Photo by Chris Card Fuller ©2007
Paris in black and white? Is there any better time to appreciate the ‘Paris mood’ than in fall and winter? For amateurs and professional photographers, this is the ideal time to not only take advantage of the fall light, but November is also the month for Photo expos. One you won’t want to miss is the annual Paris Photo which opens November 15th through to November 18th. The show brings together international exhibitors and collectors.
In addition. don’t miss Photoquai, sponsored by Musee Quai Branly. This is the first international biennial of contemporary photography from Africa, Asia and Pacific Islands. Apart from the 11 indoor exhibits including Musee du Quai Branly, the Chinese Cultural Center, and the Australian Embassy, many of the photo exhibits will be outdoors along the left bank of the Seine River.
Considering that the art of photography finds its earliest roots in France, it is more than fitting that the celebration of photography as an art form should also become a part of the Paris landscape. When photography first emerged as a form of expression, it took a long time to gain recognition as an ‘art form’ here in France.
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The conversion of the Jeu de Paume museum into a primarily photographic museum has also heralded photography’s ascension to the realm of ‘recognized art’. In the past the Jeu de Paume museum located at the opposite end of the Tuileries Gardens from the Louvre museum, used to house impressionist painters.
Perhaps this former ‘tennis court’ has become the decompressinng room for the questionable art forms. Jeu de Paume (Metro: Concorde) is also participating in the Photoquai exhibit which will be running in Paris until November 25th.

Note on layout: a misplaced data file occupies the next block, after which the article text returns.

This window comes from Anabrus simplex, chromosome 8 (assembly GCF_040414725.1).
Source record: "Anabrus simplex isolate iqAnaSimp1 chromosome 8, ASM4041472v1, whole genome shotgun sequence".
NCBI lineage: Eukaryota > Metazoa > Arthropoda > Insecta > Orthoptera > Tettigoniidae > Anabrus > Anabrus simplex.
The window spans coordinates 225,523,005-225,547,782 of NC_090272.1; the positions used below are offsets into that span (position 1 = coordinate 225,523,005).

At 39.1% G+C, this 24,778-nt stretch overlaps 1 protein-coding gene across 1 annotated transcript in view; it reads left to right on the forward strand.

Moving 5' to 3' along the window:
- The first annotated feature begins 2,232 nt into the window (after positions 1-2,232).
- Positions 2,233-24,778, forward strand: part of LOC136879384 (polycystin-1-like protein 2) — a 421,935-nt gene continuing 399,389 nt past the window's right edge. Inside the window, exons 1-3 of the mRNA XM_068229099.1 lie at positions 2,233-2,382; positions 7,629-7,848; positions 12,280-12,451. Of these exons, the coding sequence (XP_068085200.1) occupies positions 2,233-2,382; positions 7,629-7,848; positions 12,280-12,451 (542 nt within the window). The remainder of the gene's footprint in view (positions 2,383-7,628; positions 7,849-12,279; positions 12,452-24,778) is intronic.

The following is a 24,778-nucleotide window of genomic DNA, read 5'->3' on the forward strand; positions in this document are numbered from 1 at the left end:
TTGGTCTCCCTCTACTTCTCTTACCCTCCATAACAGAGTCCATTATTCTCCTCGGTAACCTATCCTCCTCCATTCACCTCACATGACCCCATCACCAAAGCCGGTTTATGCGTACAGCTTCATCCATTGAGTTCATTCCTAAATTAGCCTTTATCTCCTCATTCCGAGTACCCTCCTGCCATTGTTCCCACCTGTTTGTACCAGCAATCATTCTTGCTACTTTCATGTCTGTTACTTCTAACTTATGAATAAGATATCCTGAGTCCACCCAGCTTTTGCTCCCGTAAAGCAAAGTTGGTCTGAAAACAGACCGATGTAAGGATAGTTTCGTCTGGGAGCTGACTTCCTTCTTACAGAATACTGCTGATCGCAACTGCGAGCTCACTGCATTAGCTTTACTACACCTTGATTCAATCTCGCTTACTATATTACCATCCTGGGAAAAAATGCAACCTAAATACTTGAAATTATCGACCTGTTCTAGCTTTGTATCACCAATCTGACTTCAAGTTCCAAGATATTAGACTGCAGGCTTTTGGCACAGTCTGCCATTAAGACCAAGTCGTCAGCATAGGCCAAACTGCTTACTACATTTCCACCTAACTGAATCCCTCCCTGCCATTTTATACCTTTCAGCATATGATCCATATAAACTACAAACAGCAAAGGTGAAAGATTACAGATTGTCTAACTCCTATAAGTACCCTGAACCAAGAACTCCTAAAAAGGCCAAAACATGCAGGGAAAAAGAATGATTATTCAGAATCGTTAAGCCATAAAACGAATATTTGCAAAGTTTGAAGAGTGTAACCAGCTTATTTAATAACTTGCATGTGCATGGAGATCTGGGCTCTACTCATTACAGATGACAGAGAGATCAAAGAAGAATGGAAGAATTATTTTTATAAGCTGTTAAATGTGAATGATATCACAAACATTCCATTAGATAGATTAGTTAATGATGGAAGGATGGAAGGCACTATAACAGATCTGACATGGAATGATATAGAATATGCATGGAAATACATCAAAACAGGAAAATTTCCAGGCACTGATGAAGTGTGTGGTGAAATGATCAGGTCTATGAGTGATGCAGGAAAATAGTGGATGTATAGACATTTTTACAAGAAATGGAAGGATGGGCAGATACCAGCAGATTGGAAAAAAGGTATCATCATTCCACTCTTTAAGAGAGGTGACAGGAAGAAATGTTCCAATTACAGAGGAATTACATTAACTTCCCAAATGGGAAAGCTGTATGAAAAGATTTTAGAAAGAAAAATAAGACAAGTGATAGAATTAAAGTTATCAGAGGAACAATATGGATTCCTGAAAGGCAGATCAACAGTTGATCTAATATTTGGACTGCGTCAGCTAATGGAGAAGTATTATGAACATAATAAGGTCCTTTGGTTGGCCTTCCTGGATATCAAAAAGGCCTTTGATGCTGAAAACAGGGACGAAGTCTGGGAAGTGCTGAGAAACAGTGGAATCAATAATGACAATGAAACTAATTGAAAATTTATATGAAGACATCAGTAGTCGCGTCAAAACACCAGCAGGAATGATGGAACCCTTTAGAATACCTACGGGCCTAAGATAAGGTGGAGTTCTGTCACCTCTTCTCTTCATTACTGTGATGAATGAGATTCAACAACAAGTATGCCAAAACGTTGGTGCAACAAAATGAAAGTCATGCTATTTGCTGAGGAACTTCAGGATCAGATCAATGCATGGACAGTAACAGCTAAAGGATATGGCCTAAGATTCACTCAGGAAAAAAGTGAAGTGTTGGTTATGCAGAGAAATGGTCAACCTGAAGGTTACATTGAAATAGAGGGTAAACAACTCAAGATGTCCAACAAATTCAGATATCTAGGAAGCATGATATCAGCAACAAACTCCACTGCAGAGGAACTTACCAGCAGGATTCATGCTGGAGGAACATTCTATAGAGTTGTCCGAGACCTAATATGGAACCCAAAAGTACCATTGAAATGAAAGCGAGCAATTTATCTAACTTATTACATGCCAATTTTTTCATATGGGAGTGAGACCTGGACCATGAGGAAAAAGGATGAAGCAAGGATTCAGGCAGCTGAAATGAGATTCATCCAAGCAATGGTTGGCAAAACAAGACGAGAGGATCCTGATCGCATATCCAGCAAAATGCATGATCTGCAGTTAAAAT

In the Marais district, you have the European Museum of Photography at 5/7 Rue de Fourcy. Current exhibitions include Alessandro Bertolotti and Larry Clark. I’m not quite sure why the European Museum of Photography isn’t posted on the list of Paris museums for Parisinfo.com and other Paris sites, but the last time I went to this museum, I liked the layout very much. Going back to the European Museum is definitely on my list for a return visit.
It looks like photography as art – is here to stay.
Finally, photographers can claim their place in the sun. Come join in the celebration. And don’t forget to bring your camera.
Camera tip: Photographing Paris’s favorite monuments. Many of Paris monuments such as the Eiffel Tower, Notre Dame or Sacre Choeur can be seen for miles and miles. You’re likely to find some exceptional vantage points from surprising places. Did you know that you can catch a great view of the Eiffel Tower from the No. 6 line going in the direction of Etoile from Edgar Quinet? Just make sure you have your camera ready because you’ll be crossing the Seine River before you know it. You can get a great shot of Sacre Choeur from the top floor of Musee d’Orsay. Try photographing the Arc de Triomphe from avenue de la Grande Armee instead of Champs Elysees.